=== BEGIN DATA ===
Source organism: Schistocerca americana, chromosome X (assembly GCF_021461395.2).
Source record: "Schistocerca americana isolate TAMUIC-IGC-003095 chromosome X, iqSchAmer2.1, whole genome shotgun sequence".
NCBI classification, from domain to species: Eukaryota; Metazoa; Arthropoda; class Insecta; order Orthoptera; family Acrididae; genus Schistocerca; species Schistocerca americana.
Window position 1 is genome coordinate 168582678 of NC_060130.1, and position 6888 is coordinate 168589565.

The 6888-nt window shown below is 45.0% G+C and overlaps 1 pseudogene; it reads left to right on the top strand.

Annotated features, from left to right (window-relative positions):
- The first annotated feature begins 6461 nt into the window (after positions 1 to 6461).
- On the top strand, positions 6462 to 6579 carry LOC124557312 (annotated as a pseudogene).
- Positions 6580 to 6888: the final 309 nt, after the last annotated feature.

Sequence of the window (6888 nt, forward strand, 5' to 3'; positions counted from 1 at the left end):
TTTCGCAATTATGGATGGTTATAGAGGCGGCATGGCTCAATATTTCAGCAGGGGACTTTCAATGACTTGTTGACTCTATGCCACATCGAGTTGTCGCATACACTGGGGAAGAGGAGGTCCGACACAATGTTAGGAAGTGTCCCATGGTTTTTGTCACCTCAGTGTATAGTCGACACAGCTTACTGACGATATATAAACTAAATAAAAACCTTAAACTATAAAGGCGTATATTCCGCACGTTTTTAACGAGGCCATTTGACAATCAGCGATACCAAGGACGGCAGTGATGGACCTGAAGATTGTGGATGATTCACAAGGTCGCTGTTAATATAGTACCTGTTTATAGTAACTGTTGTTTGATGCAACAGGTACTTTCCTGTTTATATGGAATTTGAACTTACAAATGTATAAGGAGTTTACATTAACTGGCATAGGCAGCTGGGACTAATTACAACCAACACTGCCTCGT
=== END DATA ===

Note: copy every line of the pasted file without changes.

Source organism: Schistocerca americana, chromosome X (assembly GCF_021461395.2).
Source record: "Schistocerca americana isolate TAMUIC-IGC-003095 chromosome X, iqSchAmer2.1, whole genome shotgun sequence".
NCBI classification, from domain to species: Eukaryota; Metazoa; Arthropoda; class Insecta; order Orthoptera; family Acrididae; genus Schistocerca; species Schistocerca americana.
Window position 1 is genome coordinate 168582678 of NC_060130.1, and position 6888 is coordinate 168589565.

The 6888-nt window shown below is 45.0% G+C and overlaps 1 pseudogene; it reads left to right on the top strand.

Annotated features, from left to right (window-relative positions):
- The first annotated feature begins 6461 nt into the window (after positions 1 to 6461).
- On the top strand, positions 6462 to 6579 carry LOC124557312 (annotated as a pseudogene).
- Positions 6580 to 6888: the final 309 nt, after the last annotated feature.

Sequence of the window (6888 nt, forward strand, 5' to 3'; positions counted from 1 at the left end):
TTTCGCAATTATGGATGGTTATAGAGGCGGCATGGCTCAATATTTCAGCAGGGGACTTTCAATGACTTGTTGACTCTATGCCACATCGAGTTGTCGCATACACTGGGGAAGAGGAGGTCCGACACAATGTTAGGAAGTGTCCCATGGTTTTTGTCACCTCAGTGTATAGTCGACACAGCTTACTGACGATATATAAACTAAATAAAAACCTTAAACTATAAAGGCGTATATTCCGCACGTTTTTAACGAGGCCATTTGACAATCAGCGATACCAAGGACGGCAGTGATGGACCTGAAGATTGTGGATGATTCACAAGGTCGCTGTTAATATAGTACCTGTTTATAGTAACTGTTGTTTGATGCAACAGGTACTTTCCTGTTTATATGGAATTTGAACTTACAAATGTATAAGGAGTTTACATTAACTGGCATAGGCAGCTGGGACTAATTACAACCAACACTGCCTCGT